If you are reading this, then you probably love going on adventures in your 4Runner and would love to be able to store gear easier on the roof, but you just can’t justify paying $800-$2000 for a roof rack. That’s where we were… We are are handy family and love some DIY projects, so we figured it would be fun to share our home built roof rack design for the 5th Gen Toyota 4Runner that cost us roughly $190 in materials (and plenty of elbow grease, as always)
- 1in x 2in, 16 gauge rectangular steel tubing – $40
- 1-5/8-in x 13/16-in Half Slot Channel Strut (Qty 8) – $130
- 2in x 2in L channel – $5
- 2in x 1/8in thick steel strap – $5
- 3/8 x 3/4 x 1-Inch tall spacers – $10
Note: These were local hardware store prices, so shop around …but if you can’t find the spacers, amazon sells them, but a bit more pricey.
We decided to use the steel tubing because it is easy to work with, has a good form factor and is actually pretty light for its strength. The steel rack weighed in at 55lbs, which is only 5 lbs heavier than equivalent aluminum 80/20 racks. The other key reason for picking steel, was to be able to weld the strut channel to it. The slotted strut channel make mounting equipment or using tie down straps super nice and easy, it is the biggest selling point really.
Okay, lets get into the good stuff. Here is a drawing we put together that should give you all the dimension you need to build a rack yourself with just an angle grinder (vertical chop saw is very helpful though) and a welder. If you would like a higher resolution PDF, just just send us an email through the contact page.
Cut all of the pieces to their correct lengths, and lay everything out before tacking in place. Make sure everything is square by measuring the diagonals corner to corner. You can choose how high you want to cross bars to be, but we set ours to be 1/4in below the top of the frame. This way it is still relatively flat for large items, yet has a bit of a border so that if we ever strap tubs up there they have an extra layer of protection with the perimeter border to keep them from sliding off.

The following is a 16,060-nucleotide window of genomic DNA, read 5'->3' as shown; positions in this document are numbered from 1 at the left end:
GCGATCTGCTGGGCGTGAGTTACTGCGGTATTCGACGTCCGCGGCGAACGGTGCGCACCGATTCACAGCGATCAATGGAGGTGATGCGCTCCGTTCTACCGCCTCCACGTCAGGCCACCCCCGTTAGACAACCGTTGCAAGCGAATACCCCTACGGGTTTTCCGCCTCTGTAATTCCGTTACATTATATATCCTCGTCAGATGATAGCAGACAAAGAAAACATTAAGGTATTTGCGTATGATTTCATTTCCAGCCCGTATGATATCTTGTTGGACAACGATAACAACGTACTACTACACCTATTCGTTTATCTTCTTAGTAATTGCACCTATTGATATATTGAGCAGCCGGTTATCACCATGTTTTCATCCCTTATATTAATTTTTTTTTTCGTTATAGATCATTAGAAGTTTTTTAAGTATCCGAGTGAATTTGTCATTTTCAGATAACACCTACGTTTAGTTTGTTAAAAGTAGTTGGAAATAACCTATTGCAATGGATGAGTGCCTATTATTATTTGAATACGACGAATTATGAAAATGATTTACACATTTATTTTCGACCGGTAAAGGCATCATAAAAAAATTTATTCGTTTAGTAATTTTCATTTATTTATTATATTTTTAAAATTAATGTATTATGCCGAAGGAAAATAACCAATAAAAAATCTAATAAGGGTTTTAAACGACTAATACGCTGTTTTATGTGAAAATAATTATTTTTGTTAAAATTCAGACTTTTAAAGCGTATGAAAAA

Once the rack is all tacked together, place it on the roof, and shim it to your desired height. We made it so that the top of the strut cross bars was 1/4 of an inch above the tip of the rear antenna, this made the overall rack 3in tall over the center of the roofline. We also recommend using a level to make the rack parallel to the running boards which are in line with the frame.
Once you have the height set, bolt on the mounts using the OEM bolts and the 1in spacers. The middle and rear mounts can be positioned so that they are contacting the edges of the frame, and are easy to tack in place on the car (using a fire blanket or similar to avoid damaging the paint. Position the front mount so that the small foot rests on the weather stripping. Then either lift the rack 1/8th of an inch, or press down as hard as you can while you tack it in place, this will make the front mount apply pressure to the weather stripping and provide a bit more support (this is exactly how all the big dollar no drill racks do it).
If you want to make a light bar mount, we have provided those on the drawing as well; just scale them up 4x, print out on paper, and tap the paper to the 2in strap steel for cutting.
We used a 38in 210W LED bar, and so far it has been working out great, you can space these out to use whatever width light bar you feel like running.
Once all your welding is done, you can just spray paint the rack for several dollars, but we opted to spray it with truck bed liner. The Rustoleum Truck Bed liner works really well and has a perfect finish for this, one recommendation is to NOT use the cans we tried that are “4X FASTER” as they have a very wide spray pattern which is perfect for large flat surfaces, but wasteful when spraying narrow tubes. Just get two cans of these, and you’ll be happy.
The bed liner finish is perfectly textured to be grippy, but is not going to tear up your hands or gear. It is also durable and seems to be holding up to the Arizona sun very well.
Finally, once you have the rack positioned on the spacers for the final fitment, run a bead of silicone RTV sealer around the spacer, just to help keep water out of the mounting hole threads.
And there you have it, a very durable, very useful, and very affordable home made diy roof rack for your 5th gen 4Runner. We have used ours for many trips now and don’t have a single complaint, Even the wind noise is very minimal (the positioning of the light bar actually helps divert air and avoids any whistling of air between the roof and the rack.
Plenty of room for gear with convenient tie down holes.
Makes strapping down large paddle boards super easy and secure.